Dan Hardy needs to go under the knife before he can be cleared to resume his fighting career. However, "The Outlaw" wants a second opinion in order to avoid a "pointless" heart surgery. Let him bang, bro.
In order for welterweight veteran Dan Hardy to compete again inside the Octagon, he must get a second opinion on his heart condition from a doctor chosen by UFC. So why hasn't he gone? Get the details, inside.
Former UFC welterweight number one contender Dan Hardy may never again see the inside of the Octagon, thanks to a rare condition known as Wolff-Parkinson-White Syndrome ("Wolf Heart"). "The Outlaw" talks about his future, inside.
Dan Hardy was not a sure thing for a UFC title shot, but with careful matchmaking, the UFC was able to develop the limited British fighter into a title contender. They need to do the same thing with Jimi Manuwa and Gunnar Nelson.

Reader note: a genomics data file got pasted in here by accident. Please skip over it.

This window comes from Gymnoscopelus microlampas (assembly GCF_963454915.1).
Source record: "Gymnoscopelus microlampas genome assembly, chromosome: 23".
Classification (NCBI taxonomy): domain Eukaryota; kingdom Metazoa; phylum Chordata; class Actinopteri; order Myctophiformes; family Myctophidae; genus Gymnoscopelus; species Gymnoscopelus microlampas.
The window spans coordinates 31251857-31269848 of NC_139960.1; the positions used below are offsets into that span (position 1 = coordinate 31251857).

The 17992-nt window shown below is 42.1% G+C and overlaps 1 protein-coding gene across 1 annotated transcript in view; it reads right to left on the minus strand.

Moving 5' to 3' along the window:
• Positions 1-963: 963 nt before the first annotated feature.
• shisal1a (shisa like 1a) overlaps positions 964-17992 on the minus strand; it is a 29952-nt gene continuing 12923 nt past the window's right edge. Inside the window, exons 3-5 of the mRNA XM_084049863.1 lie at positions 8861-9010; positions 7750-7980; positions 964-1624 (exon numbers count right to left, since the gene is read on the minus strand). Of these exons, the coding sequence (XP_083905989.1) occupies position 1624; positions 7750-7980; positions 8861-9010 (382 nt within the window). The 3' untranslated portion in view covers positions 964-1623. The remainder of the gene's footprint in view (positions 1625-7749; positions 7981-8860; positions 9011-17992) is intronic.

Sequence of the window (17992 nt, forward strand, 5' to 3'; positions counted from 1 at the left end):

There was considerable criticism that the UFC was playing favorites in promoting Dan Hardy after he lost four fights in a row. But the Nottingham-based star has since shown his value to the company both in and out of the cage.
Despite being given a lot of praise after defeating Amir Sadollah, Dan Hardy is still the same fighter he always was. His use of wrestling and the clinch is nothing new, and serves as a detriment to his overall game and finishing ability.
MMAmania's Brian Hemminger takes a look back at last night's UFC on FUEL TV 5 co-main event between welterweights Dan Hardy and Amir Sadollah. What surprising new wrinkle in his game put Hardy over the edge? Find out inside
UFC welterweight Dan Hardy told the media at the post-fight press conference that the loss to Carlos Condit at UFC 120 helped ignite his personal revolution in becoming a more well-rounded fighter like the one he showcased at UFC on FUEL 5.